A USCG Captain of the Port Order will keep U.S. F/V North Command in Dutch Harbor until
more than 10 safety hazards and lifesaving deficiencies are corrected, inspectors from Marine Safety Detachment Unalaska said.
Inspectors boarded North Command as part of a required USCG post-search and rescue incident boarding. The vessel lost power in heavy seas about 250 miles southeast of Sand Point and had been the focus of a USCG search and rescue operation.
The inspectors found nearly every piece of safety equipment aboard the vessel was inoperable or did not meet USCG regulations. Discrepancies included an inoperative EPIRB, port side navigation light and sound-producing device. The visual distress signals were expired and bare exhaust pipes were located next to fuel lines on the generators. The liferaft also required servicing since its current inspection was valid only until the end of January and North Command planned on being underway until mid-February.
Discrepancies like those encountered on North Command can be identified and corrected by requesting a voluntary USCG Commercial Fishing Vessel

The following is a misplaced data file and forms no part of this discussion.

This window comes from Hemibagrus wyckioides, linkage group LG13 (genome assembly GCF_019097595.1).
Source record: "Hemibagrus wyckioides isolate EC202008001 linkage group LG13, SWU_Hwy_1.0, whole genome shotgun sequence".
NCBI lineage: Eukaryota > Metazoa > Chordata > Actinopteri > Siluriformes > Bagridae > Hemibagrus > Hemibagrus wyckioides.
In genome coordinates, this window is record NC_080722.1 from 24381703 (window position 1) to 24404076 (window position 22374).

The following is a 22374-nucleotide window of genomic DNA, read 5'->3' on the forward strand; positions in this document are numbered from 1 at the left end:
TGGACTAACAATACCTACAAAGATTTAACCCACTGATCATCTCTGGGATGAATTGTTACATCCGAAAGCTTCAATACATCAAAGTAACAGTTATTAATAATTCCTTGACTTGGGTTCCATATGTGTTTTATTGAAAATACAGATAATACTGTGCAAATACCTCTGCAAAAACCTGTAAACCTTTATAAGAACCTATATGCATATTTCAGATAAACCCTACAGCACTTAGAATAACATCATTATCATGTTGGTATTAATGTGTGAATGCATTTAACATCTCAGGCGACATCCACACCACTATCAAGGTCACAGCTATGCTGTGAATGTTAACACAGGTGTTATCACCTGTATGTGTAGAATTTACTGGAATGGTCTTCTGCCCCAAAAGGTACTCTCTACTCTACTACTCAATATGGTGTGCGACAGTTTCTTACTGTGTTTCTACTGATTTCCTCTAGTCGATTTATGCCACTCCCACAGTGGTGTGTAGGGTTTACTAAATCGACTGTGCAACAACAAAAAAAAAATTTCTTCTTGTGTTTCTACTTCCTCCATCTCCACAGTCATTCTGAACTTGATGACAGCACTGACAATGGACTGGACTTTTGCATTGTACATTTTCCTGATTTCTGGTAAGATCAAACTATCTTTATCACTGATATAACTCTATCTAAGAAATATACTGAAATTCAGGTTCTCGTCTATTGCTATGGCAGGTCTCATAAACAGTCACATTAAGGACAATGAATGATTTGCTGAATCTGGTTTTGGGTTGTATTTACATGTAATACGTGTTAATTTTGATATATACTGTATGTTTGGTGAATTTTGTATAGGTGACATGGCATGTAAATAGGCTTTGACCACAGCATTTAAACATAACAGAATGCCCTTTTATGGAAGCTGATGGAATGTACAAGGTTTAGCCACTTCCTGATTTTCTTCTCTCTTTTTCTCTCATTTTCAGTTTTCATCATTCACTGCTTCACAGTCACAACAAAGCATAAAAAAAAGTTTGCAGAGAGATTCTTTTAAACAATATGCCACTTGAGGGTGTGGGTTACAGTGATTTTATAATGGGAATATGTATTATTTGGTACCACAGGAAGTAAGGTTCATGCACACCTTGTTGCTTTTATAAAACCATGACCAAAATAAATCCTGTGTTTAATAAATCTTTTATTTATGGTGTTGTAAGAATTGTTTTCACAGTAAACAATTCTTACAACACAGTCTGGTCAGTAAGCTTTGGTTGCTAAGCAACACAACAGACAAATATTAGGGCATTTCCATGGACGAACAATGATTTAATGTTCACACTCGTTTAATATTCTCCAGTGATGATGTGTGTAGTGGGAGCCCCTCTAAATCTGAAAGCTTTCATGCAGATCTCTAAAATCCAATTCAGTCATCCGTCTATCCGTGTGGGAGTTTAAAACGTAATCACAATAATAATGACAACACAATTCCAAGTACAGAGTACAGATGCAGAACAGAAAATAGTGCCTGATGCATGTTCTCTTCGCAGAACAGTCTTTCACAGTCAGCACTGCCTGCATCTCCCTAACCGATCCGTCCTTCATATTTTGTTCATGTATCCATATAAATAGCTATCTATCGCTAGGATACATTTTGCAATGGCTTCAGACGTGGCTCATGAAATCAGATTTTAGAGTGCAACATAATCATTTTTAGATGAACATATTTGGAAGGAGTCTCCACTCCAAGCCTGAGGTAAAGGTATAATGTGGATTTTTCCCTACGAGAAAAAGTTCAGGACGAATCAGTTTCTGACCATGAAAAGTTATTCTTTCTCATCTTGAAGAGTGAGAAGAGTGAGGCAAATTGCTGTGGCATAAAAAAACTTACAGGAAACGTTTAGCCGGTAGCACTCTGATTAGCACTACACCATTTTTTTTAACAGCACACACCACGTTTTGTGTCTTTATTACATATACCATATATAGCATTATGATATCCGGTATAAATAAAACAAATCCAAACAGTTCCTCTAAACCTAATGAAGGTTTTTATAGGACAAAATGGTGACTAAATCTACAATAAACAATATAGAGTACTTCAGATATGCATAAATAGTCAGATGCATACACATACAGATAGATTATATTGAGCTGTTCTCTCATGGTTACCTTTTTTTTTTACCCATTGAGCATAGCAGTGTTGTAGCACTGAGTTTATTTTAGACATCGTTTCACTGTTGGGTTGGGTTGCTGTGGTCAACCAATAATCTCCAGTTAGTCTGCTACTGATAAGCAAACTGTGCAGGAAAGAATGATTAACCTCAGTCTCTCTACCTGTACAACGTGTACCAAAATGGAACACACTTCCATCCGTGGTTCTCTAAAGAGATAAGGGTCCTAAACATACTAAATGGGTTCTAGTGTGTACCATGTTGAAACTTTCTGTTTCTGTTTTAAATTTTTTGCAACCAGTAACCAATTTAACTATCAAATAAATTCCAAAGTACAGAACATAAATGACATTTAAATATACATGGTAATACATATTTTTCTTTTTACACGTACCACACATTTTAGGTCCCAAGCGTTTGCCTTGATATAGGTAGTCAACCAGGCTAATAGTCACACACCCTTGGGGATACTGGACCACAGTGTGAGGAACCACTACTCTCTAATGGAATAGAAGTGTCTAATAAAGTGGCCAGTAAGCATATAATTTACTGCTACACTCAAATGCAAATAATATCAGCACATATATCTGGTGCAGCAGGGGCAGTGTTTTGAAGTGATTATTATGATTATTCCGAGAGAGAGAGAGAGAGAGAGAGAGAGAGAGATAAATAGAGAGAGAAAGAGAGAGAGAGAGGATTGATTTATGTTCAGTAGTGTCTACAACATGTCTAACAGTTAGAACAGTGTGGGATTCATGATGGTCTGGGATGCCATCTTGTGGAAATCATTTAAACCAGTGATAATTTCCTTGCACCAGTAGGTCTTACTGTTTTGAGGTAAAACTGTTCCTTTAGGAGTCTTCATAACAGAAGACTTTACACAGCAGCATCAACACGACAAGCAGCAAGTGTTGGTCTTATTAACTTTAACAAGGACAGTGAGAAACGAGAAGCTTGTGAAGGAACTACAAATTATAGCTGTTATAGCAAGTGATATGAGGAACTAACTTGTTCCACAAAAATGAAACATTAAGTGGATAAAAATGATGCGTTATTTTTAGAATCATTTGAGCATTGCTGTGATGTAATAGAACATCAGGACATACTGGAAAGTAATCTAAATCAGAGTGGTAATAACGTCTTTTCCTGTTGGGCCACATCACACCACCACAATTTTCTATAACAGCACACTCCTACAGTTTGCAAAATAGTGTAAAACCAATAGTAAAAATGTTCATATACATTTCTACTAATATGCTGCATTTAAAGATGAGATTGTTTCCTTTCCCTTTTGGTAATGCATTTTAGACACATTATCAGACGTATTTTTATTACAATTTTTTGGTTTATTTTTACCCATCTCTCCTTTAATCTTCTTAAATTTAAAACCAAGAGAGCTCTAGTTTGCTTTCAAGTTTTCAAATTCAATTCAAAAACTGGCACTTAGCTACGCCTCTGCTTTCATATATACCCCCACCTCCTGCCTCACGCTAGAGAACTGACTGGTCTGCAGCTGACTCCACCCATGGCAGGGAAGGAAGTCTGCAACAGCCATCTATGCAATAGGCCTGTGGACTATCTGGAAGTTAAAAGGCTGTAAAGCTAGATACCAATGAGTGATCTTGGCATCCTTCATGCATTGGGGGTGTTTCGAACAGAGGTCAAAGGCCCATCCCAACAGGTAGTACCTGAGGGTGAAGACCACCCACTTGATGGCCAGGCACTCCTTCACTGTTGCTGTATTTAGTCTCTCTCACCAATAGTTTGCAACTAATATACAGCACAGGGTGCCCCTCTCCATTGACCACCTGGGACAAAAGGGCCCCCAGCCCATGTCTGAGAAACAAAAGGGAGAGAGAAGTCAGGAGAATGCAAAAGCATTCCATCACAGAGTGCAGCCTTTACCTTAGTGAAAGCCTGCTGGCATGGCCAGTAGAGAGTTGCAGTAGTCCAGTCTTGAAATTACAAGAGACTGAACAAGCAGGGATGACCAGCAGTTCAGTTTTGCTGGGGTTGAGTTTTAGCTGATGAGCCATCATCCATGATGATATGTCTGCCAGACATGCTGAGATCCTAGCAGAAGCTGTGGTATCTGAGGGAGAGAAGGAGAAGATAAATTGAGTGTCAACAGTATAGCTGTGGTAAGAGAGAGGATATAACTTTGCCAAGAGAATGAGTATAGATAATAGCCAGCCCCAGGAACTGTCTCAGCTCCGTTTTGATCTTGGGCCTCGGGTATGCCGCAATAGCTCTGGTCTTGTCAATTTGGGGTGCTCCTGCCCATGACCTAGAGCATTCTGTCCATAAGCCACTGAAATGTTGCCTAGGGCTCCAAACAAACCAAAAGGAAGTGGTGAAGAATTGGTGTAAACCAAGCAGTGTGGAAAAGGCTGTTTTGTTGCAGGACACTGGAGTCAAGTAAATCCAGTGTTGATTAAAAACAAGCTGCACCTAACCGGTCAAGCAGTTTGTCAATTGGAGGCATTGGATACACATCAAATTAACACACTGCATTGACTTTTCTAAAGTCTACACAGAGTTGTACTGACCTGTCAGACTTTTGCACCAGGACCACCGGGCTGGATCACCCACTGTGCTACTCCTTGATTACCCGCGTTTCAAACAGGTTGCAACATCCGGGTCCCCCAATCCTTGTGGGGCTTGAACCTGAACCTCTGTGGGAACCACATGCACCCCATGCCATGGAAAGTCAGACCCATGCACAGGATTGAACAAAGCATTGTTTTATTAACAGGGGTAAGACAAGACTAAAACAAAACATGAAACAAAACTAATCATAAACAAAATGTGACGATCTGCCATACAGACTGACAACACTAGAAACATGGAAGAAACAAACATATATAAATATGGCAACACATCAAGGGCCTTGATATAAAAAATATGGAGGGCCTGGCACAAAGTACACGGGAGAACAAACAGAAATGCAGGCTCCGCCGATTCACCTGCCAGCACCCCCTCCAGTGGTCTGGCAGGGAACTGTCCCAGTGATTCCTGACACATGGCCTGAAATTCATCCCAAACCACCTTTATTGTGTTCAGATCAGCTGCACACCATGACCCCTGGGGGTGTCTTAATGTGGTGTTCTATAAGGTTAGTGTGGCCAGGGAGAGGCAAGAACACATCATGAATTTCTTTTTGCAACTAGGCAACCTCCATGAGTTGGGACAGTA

Safety Exam. Examiners identify deficiencies prior to a vessel sailing without the potentially costly enforcement actions that result from an at-sea enforcement boarding. Vessels meeting the safety standards receive a compliance sticker documenting that fact. This compliance can help expedite at-sea boardings.
As part of the USCG's nationwide program "Operation Safe Return," high risk fishing ports and docks are being saturated with Commercial Fishing Vessel Safety Examiners
prior to fishing season openings to assist and educate the fishermen through more voluntary docksi
de exams and one-on-one personal inspections. The many fishing seasons in Alaskan waters and the 73 commercial fishing vessel fatalities in Alaska between 1994 and 1998 make Dutch Harbor/Unalaska a high risk fishing port.